Three Iraqis convicted of 'terrorism' were hanged on Monday, a security source said, days after a deadly double suicide attack in a crowded Baghdad marketplace killed over 30 people.
The reported hangings came after rights groups warned Iraq may authorise a spree of such executions in a show of strength following the bombings on Thursday, which were claimed by the Islamic State group.
'Three people convicted under Article 4 of the anti-terror law were executed on Monday at the Nasiriyah central prison,' the security source told AFP, on condition of anonymity.
On Sunday, an official from Iraq's presidency told AFP more than 340 execution orders "for terrorism or criminal acts" were ready to be carried out.
"We are continuing to sign off on more," that official said, speaking on condition of anonymity.
Another official from Iraq's presidency said Monday that all the orders were signed after 2014, most of them under ex-president Fuad Massum and at a time when IS occupied a third of the country.
Thursday's attack, which killed at least 32 people, was a jolting reminder of the persistent threat posed by IS, despite the government declaring victory over the jihadists in late 2017.
A 2005 law carries the death penalty for anyone convicted of "terrorism," which can include membership of an extremist group even if they are not convicted of any specific acts.
Rights groups have warned that executions were being used for political reasons.
'Leaders resort to announcements of mass executions simply to signal to the public that they're taking (these issues) seriously,' said Belkis Wille, senior crisis and conflict researcher at Human Rights Watch.
'The death penalty is used as a political tool more than anything else," she told AFP on Sunday.
Since Baghdad officially declared victory over IS, Iraqi courts have sentenced hundreds to death for crimes perpetrated during the jihadists' 2014 seizure of swathes of the country and their brutal three-year hold over cities including Mosul.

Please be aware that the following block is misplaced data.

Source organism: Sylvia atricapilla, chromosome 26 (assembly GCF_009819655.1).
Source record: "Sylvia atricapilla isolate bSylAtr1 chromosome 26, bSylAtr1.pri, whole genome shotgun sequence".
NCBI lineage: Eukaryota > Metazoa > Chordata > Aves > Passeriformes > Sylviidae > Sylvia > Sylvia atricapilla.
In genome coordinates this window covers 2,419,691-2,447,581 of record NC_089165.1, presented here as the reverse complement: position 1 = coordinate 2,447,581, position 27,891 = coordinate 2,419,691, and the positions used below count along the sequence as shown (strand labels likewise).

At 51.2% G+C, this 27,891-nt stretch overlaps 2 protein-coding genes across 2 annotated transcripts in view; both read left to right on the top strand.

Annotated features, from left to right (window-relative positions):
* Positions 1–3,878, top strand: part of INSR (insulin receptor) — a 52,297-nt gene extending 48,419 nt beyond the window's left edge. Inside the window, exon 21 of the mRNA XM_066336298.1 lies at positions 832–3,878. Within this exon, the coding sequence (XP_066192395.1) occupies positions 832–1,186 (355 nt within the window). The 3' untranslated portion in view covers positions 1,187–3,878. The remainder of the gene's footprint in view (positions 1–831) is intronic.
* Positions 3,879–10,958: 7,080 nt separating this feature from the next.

Only a small proportion of the sentences have been carried out, as they must be approved by the president.
Barham Saleh, who has held the post since 2018, is known to be personally against capital punishment, and has resisted signing execution orders in the past.
Some Iraqis took to social media to demand tougher action from Saleh after Thursday's attack, accusing him of "not carrying out the sentences" and risking a prison break.
A protest is planned to take place on Tuesday in Nasiriyah, demanding that jihadists be executed in revenge for last week's double suicide attack in the capital.
Despite Saleh's moderating influence, Iraq in 2019 carried out the fourth highest number of executions among nations worldwide, after China, Iran and Saudi Arabia, according to Amnesty International.
Judicial sources told AFP at least 30 executions took place in 2020.
They include 21 men convicted of "terrorism" and executed at Nasiriyah prison in November.
The move sparked condemnations from the United Nations, which described the news as 'deeply troubling" and called on Iraq to halt any further planned executions.
Rights groups accuse Iraq's justice system of corruption, carrying out rushed trials on circumstantial evidence and failing to allow the accused a proper defence.
UN Human Rights Commissioner Michelle Bachelet said late last year that given such gaps in Iraq's legal system, implementing capital punishment 'may amount to an arbitrary deprivation of life by the State.'